Background and Purpose - We obtained magnetization transfer imaging (MTI) scans from individuals with cerebral autosomal-dominant arteriopathy with subcortical infarcts and leukoencephalopathy (CADASIL) (1) to investigate the presence, extent, and nature of pathology in white and gray matter outside proton density (PD)-visible lesions; (2) to quantify the degree of tissue damage occurring in lesions seen on PD-weighted scans: and (3) to correlate MTI-derived measures of disease burden with age, physical disability, and cognitive performance. Methods - Dual-echo, T1-weighted, and MTI scans of the brain were obtained from 33 individuals with CADASIL and 12 control subjects. Magnetization transfer ratio (MTR) values from PD-visible lesions, normal-appearing white matter (NAWM), and normal-appearing gray matter (NAGM) were measured. Histograms of MTR from the whole brain and normal-appearing brain tissue were also produced. Results - All MTR values from NAWM and NAGM regions studied were significantly lower for individuals with CADASIL than for control subjects, with the exception of those obtained from the NAWM of the infratentorial structures and the NAGM of the occipital cortex. The average MTR from PD lesions in individuals with CADASIL was significantly lower than that from all the NAWM regions. Average MTR and peak location from whole-brain and normal-appearing brain tissue histograms were significantly lower for individuals with CADASIL than for control subjects. MTR values from NAWM were strongly correlated with the extent of macroscopic lesions and their average MTR. Apart from NAGM, average MTR from all other tissues studied significantly decreased with increasing age, physical disability, and cognitive impairment. Conclusions - PD lesions of individuals with CADASIL have variable degrees of tissue damage. Brain tissue outside PD abnormalities is also damaged. This study suggests that the extent and the severity of the brain tissue damage are critical factors in determining clinical status in CADASIL.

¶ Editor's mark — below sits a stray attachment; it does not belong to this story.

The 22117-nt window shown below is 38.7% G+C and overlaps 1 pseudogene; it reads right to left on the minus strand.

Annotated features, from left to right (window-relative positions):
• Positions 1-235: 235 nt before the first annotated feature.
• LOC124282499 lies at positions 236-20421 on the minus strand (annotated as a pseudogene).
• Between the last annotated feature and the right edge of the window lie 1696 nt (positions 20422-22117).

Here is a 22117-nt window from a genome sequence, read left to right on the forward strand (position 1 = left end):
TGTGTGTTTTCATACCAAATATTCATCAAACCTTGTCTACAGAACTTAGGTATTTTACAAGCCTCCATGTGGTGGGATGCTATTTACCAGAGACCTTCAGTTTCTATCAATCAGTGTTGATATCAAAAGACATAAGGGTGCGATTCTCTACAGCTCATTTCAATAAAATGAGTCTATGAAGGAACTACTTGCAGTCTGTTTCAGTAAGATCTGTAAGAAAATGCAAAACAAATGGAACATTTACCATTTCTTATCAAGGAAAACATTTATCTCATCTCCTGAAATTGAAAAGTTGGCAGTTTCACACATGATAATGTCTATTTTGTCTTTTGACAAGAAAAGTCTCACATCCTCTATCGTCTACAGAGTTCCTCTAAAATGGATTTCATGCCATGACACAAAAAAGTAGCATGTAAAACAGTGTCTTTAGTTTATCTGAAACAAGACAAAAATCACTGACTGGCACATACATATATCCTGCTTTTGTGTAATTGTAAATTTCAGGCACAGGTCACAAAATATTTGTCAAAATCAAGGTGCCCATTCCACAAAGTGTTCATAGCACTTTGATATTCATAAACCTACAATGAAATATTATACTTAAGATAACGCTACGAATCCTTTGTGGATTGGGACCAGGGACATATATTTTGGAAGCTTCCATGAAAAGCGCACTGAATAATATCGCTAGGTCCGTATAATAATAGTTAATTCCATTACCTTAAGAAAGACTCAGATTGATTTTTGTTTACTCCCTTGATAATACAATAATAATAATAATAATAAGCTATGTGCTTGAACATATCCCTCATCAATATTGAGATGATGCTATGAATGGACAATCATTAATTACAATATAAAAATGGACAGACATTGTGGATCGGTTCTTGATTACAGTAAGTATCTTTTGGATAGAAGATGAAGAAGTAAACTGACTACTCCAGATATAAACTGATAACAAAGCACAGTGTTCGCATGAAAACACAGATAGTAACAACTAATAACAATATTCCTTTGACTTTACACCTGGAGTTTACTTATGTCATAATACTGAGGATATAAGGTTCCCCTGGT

|Publication status||Published - 2001|
- Magnetic resonance imaging
- Magnetization transfer imaging
ASJC Scopus subject areas
- Cardiology and Cardiovascular Medicine